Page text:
Making the Social Cost of Carbon More Social

Article excerpt

On November 1, 2013, the White House released updated values for the "social cost of carbon" (SCC) to be used by various agencies when evaluating the benefits of emissions regulations, energy efficiency standards, renewable fuel mandates, technology subsidies, and other policies intended to mitigate global warming. Use of a uniform SCC reflects an effort to bring some consistency to a vast portfolio of different policies aimed at reducing carbon emissions from sources ranging from power plants, to cars, to household products.

Perhaps more significant than the updated SCC values themselves is the administration's commitment to seeking public comment on them. Until now, despite President Obama's commitment to "creating an unprecedented level of openness in Government," the administration has rebuffed requests to subject the SCC and its underlying models and assumptions to public scrutiny.

President Obama has publicly committed to addressing climate change through an ambitious regulatory agenda, to be undertaken by multiple federal agencies using a wide range of existing statutory authorities. While the merits of this climate agenda as a whole are debatable, the use of a unified SCC makes sense. The SCC summarizes into a single number (more properly, a range of numbers) a vast array of information derived from scientific and economic research and modeling. All of this information is subject to disagreement and the relationships embedded in the calculation of the SCC are extraordinarily complex, presenting a daunting challenge to anyone trying to arrive at a consensus figure. (See "Pricing Carbon When We Don't Know the Right Price," Summer 2013.) Nonetheless, it is worthwhile to try. To the climate, all carbon dioxide molecules look alike, so any cost-effective collection of carbon-reduction policies must have the same implicit marginal cost. The use of a consistent set of SCC values government-wide can discourage government agencies from trying to outbid each other in their efforts to save the planet, resulting in inefficient policy choices.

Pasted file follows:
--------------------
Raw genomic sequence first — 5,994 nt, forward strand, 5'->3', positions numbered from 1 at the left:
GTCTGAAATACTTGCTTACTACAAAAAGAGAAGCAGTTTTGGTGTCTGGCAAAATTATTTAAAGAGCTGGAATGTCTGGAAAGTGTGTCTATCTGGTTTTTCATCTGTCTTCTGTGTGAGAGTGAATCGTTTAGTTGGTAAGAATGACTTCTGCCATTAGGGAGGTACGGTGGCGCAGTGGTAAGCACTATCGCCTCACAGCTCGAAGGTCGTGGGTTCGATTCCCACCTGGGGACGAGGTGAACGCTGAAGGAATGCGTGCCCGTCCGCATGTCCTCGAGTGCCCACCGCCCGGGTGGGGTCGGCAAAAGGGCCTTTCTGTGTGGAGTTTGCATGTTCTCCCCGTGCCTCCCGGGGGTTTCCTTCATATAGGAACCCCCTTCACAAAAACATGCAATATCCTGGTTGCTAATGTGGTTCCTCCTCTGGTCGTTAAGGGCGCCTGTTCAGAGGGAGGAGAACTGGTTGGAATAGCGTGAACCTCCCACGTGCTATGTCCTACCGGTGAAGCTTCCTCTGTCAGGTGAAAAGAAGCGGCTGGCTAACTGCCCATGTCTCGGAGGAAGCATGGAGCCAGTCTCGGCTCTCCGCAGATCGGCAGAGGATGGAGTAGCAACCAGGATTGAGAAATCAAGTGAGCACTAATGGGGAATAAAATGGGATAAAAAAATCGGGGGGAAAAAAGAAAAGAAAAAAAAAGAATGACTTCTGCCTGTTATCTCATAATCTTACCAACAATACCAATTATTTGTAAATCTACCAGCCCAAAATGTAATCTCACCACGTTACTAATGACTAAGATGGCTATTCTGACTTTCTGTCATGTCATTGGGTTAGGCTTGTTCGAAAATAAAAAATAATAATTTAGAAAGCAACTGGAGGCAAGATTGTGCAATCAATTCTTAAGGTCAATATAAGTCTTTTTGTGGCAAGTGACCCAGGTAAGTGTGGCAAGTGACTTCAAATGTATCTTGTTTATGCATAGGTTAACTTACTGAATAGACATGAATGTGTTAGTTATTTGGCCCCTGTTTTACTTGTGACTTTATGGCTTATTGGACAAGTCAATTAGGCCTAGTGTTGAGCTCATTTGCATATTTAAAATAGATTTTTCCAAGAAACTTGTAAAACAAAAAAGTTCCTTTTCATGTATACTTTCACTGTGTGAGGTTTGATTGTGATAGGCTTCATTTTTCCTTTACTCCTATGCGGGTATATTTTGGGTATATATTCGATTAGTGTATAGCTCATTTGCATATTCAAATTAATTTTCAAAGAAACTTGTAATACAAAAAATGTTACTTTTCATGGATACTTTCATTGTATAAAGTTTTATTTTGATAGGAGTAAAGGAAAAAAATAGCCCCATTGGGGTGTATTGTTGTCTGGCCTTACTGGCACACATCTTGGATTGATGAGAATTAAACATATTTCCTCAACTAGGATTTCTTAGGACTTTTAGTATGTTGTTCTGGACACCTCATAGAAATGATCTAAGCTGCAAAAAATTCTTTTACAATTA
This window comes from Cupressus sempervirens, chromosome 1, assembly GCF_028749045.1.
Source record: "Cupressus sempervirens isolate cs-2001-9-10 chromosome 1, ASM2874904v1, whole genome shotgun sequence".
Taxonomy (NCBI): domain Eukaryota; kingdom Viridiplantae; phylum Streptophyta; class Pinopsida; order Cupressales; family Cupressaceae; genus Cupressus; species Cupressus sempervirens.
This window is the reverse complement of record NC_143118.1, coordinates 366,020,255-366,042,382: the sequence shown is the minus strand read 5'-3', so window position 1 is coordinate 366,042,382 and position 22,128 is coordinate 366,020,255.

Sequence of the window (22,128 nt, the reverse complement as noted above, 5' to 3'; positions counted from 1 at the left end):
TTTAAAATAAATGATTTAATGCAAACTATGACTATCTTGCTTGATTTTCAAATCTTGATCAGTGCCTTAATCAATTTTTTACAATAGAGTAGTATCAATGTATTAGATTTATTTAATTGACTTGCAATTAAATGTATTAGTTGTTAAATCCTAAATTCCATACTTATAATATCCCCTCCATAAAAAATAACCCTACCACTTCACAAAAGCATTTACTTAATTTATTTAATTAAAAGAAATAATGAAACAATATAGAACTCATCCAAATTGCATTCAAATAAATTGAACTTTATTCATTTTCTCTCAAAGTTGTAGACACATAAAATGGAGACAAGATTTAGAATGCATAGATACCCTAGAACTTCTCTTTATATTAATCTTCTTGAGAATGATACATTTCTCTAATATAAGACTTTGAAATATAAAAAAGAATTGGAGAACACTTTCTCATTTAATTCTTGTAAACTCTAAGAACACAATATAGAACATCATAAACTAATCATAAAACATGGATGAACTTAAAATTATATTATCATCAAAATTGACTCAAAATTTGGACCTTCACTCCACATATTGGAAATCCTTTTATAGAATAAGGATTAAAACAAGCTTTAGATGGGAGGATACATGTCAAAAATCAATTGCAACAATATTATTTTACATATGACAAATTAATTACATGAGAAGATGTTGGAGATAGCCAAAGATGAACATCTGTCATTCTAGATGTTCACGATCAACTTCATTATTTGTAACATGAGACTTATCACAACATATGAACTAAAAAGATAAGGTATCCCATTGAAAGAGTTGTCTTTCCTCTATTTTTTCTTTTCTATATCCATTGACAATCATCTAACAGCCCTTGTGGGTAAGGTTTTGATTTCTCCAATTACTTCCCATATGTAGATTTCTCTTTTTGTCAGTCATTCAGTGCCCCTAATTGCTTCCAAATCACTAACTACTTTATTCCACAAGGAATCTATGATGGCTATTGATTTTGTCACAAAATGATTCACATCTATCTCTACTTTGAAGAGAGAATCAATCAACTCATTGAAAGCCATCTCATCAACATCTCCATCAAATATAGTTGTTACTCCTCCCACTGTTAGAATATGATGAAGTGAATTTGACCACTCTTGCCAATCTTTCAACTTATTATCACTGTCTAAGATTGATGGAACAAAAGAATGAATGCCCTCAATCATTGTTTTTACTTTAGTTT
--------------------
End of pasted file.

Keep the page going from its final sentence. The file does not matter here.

Need for comment/ The influential nature of the SCC value for a variety of future policies, as well as the difficulties and uncertainties of calculating the SCC, demand conscientious attention--including public comment and peer review--to the task of getting it right. Should benefits to other nations be included in the value? What is the appropriate discount rate for considering effects that may occur far in the future? What effects do different economic models and assumptions have on SCC values?

Rather than encouraging a robust discussion of these many important questions, last May the Obama administration quietly released a revised SCC as a "technical support document" (SCC-TSD) produced by an interagency working group. The Department of Energy relied on this revised SCC a month later to support a final regulation setting standards for microwave ovens. The May 2013 SCC of $41.1 per metric ton of carbon dioxide, which is almost double the value of $22.3 per metric ton that the DOE had used in its proposed rule, caused the department's estimate of the standard's benefits to increase by $438 million. …